Mentions: A high density of Ge precipitates within the SiO2 matrix is revealed by the STEM images (at the same magnification) in Figure 1, just after the deposition (a) and after thermal annealing at 750°C (b). The bright patches represent Ge nanoclusters whose density and mean size noticeably change after annealing (the mean diameter increasing from 2.5 to 7.5 nm). Although Ge QDs are already present in the as-deposited films, as recently found also by Zhang et al. [22], the deposition temperature was not high enough to induce the formation of crystalline QDs in our case. SiGeO film deposited by sputtering can be described as a mixture of Ge, GeO2, and SiO2 units, according to a random matrix model, similarly to what occurs for silicon-rich oxide [32]. During annealing, Ge QDs undergo an Ostwald ripening mechanism, similar to the Si QD case [33], leading to a size increasing of precipitates with a concomitant a-c transition occurring in the 600°C to 800°C range [20]. The inset in Figure 1b reports an HR-TEM image of the annealed sample, evidencing a clear crystalline phase for Ge QD with the fringes due to crystalline planes (indicated by red lines and separated by 0.33 nm, as the (111) planes of c-Ge bulk). In Figure 2, the mean QD diameter (2r) measured by TEM (diamond) and by GI-XRD (crossed squares, line is a guide for eyes) is reported as a function of the annealing temperature. Even if GI-XRD gives information only on c-QDs, the reasonable agreement between the two techniques observed at 750°C is supporting the idea that the size distribution of c-QDs does not significantly deviate from that of a-QDs. The overall variation of r can be extracted by joining the two techniques, showing a clear QD enlargement in the 400°C to 800°C range compatible with an Ostwald ripening mechanism.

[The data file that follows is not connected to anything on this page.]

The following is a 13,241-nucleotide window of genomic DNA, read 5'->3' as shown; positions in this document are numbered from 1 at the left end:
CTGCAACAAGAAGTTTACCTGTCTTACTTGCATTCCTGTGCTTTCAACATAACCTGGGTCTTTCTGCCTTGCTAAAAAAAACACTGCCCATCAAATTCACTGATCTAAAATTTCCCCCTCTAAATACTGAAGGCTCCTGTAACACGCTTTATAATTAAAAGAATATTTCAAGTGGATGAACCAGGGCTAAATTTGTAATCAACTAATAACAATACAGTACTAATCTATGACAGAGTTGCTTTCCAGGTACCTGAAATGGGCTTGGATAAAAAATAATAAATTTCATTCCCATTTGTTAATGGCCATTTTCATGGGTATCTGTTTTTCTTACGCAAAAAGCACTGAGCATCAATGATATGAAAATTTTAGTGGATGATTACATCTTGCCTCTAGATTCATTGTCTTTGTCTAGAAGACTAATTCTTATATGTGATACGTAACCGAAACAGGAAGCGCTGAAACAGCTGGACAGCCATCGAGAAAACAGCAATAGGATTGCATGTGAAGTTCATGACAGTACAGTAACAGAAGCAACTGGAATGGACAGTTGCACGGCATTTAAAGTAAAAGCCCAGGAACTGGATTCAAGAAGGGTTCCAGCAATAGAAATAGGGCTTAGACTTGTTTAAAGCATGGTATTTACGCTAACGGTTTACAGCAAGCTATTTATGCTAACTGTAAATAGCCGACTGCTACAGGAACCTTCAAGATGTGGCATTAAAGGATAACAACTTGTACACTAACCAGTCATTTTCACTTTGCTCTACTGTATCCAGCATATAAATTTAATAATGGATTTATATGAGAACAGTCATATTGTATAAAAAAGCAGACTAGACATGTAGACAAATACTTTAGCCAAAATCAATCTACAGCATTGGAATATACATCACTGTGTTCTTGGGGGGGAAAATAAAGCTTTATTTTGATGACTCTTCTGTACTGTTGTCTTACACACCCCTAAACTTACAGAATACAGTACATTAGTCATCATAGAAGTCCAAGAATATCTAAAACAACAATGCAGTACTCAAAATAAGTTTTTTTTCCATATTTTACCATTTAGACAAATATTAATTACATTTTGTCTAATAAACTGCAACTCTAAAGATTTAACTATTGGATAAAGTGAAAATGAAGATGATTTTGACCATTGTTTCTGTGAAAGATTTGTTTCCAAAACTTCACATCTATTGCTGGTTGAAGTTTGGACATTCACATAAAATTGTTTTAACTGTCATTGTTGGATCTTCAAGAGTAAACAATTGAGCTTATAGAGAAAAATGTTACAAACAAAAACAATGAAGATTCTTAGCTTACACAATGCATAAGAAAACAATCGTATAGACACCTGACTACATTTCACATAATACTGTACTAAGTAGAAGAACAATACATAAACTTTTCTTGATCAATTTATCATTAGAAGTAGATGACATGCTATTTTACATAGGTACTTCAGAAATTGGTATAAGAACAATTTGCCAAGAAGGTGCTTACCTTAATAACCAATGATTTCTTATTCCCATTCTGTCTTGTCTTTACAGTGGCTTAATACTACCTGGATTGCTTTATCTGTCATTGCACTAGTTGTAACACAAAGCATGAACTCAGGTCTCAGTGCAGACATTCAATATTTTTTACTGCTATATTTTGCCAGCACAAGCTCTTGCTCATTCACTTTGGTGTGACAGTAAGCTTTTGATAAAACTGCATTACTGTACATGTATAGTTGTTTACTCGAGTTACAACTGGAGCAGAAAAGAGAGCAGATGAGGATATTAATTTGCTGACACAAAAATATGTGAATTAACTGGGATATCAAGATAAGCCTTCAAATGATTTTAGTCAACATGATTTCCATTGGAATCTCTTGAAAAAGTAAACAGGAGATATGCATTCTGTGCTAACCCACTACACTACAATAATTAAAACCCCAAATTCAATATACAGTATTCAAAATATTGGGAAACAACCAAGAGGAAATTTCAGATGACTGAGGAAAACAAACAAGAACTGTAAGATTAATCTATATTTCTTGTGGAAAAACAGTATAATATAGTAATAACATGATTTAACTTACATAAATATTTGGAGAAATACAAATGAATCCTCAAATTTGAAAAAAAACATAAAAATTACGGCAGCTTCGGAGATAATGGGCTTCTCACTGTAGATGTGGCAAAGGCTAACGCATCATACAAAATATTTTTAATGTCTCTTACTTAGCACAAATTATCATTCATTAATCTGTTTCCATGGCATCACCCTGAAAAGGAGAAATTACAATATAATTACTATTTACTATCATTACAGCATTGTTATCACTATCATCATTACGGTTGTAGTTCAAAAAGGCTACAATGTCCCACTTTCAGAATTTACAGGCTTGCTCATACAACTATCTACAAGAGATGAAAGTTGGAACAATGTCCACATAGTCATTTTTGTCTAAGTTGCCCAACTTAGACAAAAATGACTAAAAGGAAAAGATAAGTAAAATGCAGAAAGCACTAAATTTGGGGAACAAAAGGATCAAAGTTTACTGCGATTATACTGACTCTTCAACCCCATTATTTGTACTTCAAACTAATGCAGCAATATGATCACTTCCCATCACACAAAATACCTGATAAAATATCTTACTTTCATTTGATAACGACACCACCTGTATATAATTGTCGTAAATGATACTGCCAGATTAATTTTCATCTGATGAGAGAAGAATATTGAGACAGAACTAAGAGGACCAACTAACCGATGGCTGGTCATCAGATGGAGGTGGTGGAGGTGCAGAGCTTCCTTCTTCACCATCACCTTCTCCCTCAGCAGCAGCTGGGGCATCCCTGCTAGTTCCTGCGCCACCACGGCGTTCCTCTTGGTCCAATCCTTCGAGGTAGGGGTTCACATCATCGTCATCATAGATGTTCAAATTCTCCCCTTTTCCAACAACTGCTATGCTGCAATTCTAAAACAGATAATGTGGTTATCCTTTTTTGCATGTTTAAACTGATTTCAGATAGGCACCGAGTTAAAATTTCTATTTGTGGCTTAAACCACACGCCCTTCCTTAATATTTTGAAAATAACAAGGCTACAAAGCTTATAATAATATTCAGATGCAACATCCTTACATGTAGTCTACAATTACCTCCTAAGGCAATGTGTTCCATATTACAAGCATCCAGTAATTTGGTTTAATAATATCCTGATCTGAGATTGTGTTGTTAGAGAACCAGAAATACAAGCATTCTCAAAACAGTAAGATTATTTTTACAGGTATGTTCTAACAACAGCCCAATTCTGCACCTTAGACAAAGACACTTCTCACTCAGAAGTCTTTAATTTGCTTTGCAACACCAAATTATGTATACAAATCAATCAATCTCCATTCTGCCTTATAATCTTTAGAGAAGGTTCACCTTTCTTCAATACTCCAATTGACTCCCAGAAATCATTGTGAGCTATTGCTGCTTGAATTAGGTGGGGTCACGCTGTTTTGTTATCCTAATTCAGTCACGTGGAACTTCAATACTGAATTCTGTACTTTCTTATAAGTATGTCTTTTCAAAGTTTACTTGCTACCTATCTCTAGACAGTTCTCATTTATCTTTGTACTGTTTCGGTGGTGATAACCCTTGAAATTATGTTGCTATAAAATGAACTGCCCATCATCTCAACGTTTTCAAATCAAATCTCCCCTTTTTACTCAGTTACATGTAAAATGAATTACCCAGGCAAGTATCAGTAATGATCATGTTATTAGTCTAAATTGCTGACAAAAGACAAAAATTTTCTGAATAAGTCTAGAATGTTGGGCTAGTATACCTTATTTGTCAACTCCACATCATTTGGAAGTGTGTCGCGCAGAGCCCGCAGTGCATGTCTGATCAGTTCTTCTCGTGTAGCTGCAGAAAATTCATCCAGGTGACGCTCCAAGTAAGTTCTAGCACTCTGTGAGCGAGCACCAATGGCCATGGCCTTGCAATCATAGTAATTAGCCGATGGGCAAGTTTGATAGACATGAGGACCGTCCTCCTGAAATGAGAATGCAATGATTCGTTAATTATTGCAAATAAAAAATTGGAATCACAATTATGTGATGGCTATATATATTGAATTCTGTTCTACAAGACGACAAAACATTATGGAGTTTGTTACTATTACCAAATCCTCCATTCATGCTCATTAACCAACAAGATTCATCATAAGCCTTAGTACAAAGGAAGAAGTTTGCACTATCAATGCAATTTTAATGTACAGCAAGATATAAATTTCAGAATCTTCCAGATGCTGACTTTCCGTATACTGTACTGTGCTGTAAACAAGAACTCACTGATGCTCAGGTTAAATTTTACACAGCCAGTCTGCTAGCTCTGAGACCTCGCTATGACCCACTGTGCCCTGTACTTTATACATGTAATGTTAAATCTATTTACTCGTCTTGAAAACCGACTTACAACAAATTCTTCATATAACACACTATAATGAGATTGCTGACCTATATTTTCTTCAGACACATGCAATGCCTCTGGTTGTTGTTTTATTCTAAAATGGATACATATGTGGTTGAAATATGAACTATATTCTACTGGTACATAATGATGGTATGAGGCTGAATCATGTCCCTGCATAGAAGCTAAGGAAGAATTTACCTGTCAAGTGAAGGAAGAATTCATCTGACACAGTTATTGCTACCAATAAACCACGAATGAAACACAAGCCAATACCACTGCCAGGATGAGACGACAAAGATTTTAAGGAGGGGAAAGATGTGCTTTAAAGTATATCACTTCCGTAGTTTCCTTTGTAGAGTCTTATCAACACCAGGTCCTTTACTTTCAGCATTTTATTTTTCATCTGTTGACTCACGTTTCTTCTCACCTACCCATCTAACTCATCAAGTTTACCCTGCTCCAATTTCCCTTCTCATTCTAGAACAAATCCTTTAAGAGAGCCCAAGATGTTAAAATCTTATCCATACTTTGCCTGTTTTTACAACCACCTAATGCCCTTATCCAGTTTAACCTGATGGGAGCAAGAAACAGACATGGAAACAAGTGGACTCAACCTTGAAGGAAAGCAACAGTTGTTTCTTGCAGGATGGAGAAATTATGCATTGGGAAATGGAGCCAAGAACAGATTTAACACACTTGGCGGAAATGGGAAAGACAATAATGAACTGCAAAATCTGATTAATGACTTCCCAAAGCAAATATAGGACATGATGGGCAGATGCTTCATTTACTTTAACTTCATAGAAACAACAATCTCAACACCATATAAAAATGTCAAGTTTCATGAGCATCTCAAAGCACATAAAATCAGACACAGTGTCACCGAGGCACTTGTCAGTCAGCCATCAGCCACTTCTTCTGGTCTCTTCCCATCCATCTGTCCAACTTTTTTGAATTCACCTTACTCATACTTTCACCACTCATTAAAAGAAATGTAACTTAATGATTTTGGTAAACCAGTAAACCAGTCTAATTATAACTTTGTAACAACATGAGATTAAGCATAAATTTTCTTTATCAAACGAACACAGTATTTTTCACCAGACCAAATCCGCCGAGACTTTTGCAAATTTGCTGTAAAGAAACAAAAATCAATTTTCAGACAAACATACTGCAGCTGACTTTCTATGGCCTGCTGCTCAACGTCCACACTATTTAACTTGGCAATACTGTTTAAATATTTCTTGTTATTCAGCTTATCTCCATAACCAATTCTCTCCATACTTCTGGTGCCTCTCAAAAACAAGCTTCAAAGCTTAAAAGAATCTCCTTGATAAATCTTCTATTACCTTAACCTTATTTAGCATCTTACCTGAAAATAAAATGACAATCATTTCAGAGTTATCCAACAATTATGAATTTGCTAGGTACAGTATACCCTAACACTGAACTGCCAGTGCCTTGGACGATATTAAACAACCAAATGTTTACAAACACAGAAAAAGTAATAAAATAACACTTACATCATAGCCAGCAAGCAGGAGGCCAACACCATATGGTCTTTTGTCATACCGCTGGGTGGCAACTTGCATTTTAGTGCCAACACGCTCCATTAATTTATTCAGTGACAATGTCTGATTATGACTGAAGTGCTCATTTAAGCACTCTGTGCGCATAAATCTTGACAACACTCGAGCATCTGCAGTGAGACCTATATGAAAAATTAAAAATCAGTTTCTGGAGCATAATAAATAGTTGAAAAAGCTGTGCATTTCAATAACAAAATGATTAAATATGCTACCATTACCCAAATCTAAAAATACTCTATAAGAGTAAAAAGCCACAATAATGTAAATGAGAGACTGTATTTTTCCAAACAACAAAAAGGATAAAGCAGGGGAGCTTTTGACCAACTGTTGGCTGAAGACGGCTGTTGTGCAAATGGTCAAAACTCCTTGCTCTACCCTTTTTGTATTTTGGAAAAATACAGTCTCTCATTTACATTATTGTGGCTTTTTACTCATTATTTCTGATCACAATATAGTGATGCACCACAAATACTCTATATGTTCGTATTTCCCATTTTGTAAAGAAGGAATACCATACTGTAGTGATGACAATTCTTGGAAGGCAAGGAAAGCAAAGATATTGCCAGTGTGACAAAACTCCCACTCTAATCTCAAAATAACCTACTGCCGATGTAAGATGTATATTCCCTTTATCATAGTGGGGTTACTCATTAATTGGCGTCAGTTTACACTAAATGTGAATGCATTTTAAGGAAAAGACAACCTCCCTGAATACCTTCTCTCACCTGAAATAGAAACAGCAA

Bottom Line: The optical absorption of Ge nanoclusters has been measured by spectrophotometry analyses, evidencing an optical bandgap of 1.6 eV, unexpectedly independent of the QDs size or of the solid phase (amorphous or crystalline).A simple modeling, based on the Tauc law, shows that the photon absorption has a much larger extent in smaller Ge QDs, being related to the surface extent rather than to the volume.These data are presented and discussed also considering the outcomes for application of Ge nanostructures in photovoltaics.PACS: 81.07.Ta; 78.67.Hc; 68.65.-k.

View Article: PubMed Central - HTML - PubMed

Affiliation: MATIS-IMM-CNR and Dipartimento di Fisica e Astronomia, Università di Catania, Via Santa Sofia 64, 95123 Catania, Italy. mirabella@ct.infn.it.

ABSTRACT
The usage of semiconductor nanostructures is highly promising for boosting the energy conversion efficiency in photovoltaics technology, but still some of the underlying mechanisms are not well understood at the nanoscale length. Ge quantum dots (QDs) should have a larger absorption and a more efficient quantum confinement effect than Si ones, thus they are good candidate for third-generation solar cells. In this work, Ge QDs embedded in silica matrix have been synthesized through magnetron sputtering deposition and annealing up to 800°C. The thermal evolution of the QD size (2 to 10 nm) has been followed by transmission electron microscopy and X-ray diffraction techniques, evidencing an Ostwald ripening mechanism with a concomitant amorphous-crystalline transition. The optical absorption of Ge nanoclusters has been measured by spectrophotometry analyses, evidencing an optical bandgap of 1.6 eV, unexpectedly independent of the QDs size or of the solid phase (amorphous or crystalline). A simple modeling, based on the Tauc law, shows that the photon absorption has a much larger extent in smaller Ge QDs, being related to the surface extent rather than to the volume. These data are presented and discussed also considering the outcomes for application of Ge nanostructures in photovoltaics.PACS: 81.07.Ta; 78.67.Hc; 68.65.-k.

No MeSH data available.